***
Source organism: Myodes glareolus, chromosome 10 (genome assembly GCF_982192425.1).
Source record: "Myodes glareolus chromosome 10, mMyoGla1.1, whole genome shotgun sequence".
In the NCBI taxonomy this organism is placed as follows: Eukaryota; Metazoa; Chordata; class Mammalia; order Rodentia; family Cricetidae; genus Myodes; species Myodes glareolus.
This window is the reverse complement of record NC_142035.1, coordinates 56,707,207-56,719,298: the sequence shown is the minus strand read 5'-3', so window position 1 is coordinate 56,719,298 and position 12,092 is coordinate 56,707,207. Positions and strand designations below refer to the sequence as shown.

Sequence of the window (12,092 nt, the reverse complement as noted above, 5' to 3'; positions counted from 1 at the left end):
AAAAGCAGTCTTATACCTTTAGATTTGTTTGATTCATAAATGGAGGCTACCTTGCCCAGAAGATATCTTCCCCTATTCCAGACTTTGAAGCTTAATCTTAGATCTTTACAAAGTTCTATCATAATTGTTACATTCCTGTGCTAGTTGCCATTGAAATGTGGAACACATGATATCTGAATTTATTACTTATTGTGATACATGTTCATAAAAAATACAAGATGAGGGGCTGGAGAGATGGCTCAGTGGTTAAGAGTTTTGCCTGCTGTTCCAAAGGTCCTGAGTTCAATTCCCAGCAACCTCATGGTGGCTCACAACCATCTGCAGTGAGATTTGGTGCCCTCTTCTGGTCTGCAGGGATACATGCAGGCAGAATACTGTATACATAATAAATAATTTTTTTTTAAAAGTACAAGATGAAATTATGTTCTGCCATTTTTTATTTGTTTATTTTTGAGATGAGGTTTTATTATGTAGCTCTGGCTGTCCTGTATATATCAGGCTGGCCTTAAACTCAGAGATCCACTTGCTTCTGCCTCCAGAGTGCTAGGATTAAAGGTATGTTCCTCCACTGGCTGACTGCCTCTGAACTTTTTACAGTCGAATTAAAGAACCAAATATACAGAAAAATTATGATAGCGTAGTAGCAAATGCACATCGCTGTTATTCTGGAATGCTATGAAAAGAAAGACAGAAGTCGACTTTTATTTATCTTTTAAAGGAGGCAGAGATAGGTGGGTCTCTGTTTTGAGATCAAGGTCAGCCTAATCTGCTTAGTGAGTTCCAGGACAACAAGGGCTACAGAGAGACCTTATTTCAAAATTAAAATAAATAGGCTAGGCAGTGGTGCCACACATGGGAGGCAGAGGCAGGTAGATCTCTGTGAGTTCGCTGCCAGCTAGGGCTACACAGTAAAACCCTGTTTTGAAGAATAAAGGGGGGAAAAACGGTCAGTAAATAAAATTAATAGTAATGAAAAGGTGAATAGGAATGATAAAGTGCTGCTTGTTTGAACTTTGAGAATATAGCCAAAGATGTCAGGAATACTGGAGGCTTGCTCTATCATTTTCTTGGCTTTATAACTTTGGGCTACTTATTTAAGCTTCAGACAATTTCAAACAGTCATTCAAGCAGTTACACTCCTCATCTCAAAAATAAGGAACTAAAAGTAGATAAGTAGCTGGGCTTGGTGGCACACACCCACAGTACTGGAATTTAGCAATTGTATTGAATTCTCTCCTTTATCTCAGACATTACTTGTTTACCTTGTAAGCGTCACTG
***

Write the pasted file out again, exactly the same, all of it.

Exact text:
Source organism: Myodes glareolus, chromosome 10 (genome assembly GCF_982192425.1).
Source record: "Myodes glareolus chromosome 10, mMyoGla1.1, whole genome shotgun sequence".
In the NCBI taxonomy this organism is placed as follows: Eukaryota; Metazoa; Chordata; class Mammalia; order Rodentia; family Cricetidae; genus Myodes; species Myodes glareolus.
This window is the reverse complement of record NC_142035.1, coordinates 56,707,207-56,719,298: the sequence shown is the minus strand read 5'-3', so window position 1 is coordinate 56,719,298 and position 12,092 is coordinate 56,707,207. Positions and strand designations below refer to the sequence as shown.

Sequence of the window (12,092 nt, the reverse complement as noted above, 5' to 3'; positions counted from 1 at the left end):
AAAAGCAGTCTTATACCTTTAGATTTGTTTGATTCATAAATGGAGGCTACCTTGCCCAGAAGATATCTTCCCCTATTCCAGACTTTGAAGCTTAATCTTAGATCTTTACAAAGTTCTATCATAATTGTTACATTCCTGTGCTAGTTGCCATTGAAATGTGGAACACATGATATCTGAATTTATTACTTATTGTGATACATGTTCATAAAAAATACAAGATGAGGGGCTGGAGAGATGGCTCAGTGGTTAAGAGTTTTGCCTGCTGTTCCAAAGGTCCTGAGTTCAATTCCCAGCAACCTCATGGTGGCTCACAACCATCTGCAGTGAGATTTGGTGCCCTCTTCTGGTCTGCAGGGATACATGCAGGCAGAATACTGTATACATAATAAATAATTTTTTTTTAAAAGTACAAGATGAAATTATGTTCTGCCATTTTTTATTTGTTTATTTTTGAGATGAGGTTTTATTATGTAGCTCTGGCTGTCCTGTATATATCAGGCTGGCCTTAAACTCAGAGATCCACTTGCTTCTGCCTCCAGAGTGCTAGGATTAAAGGTATGTTCCTCCACTGGCTGACTGCCTCTGAACTTTTTACAGTCGAATTAAAGAACCAAATATACAGAAAAATTATGATAGCGTAGTAGCAAATGCACATCGCTGTTATTCTGGAATGCTATGAAAAGAAAGACAGAAGTCGACTTTTATTTATCTTTTAAAGGAGGCAGAGATAGGTGGGTCTCTGTTTTGAGATCAAGGTCAGCCTAATCTGCTTAGTGAGTTCCAGGACAACAAGGGCTACAGAGAGACCTTATTTCAAAATTAAAATAAATAGGCTAGGCAGTGGTGCCACACATGGGAGGCAGAGGCAGGTAGATCTCTGTGAGTTCGCTGCCAGCTAGGGCTACACAGTAAAACCCTGTTTTGAAGAATAAAGGGGGGAAAAACGGTCAGTAAATAAAATTAATAGTAATGAAAAGGTGAATAGGAATGATAAAGTGCTGCTTGTTTGAACTTTGAGAATATAGCCAAAGATGTCAGGAATACTGGAGGCTTGCTCTATCATTTTCTTGGCTTTATAACTTTGGGCTACTTATTTAAGCTTCAGACAATTTCAAACAGTCATTCAAGCAGTTACACTCCTCATCTCAAAAATAAGGAACTAAAAGTAGATAAGTAGCTGGGCTTGGTGGCACACACCCACAGTACTGGAATTTAGCAATTGTATTGAATTCTCTCCTTTATCTCAGACATTACTTGTTTACCTTGTAAGCGTCACTG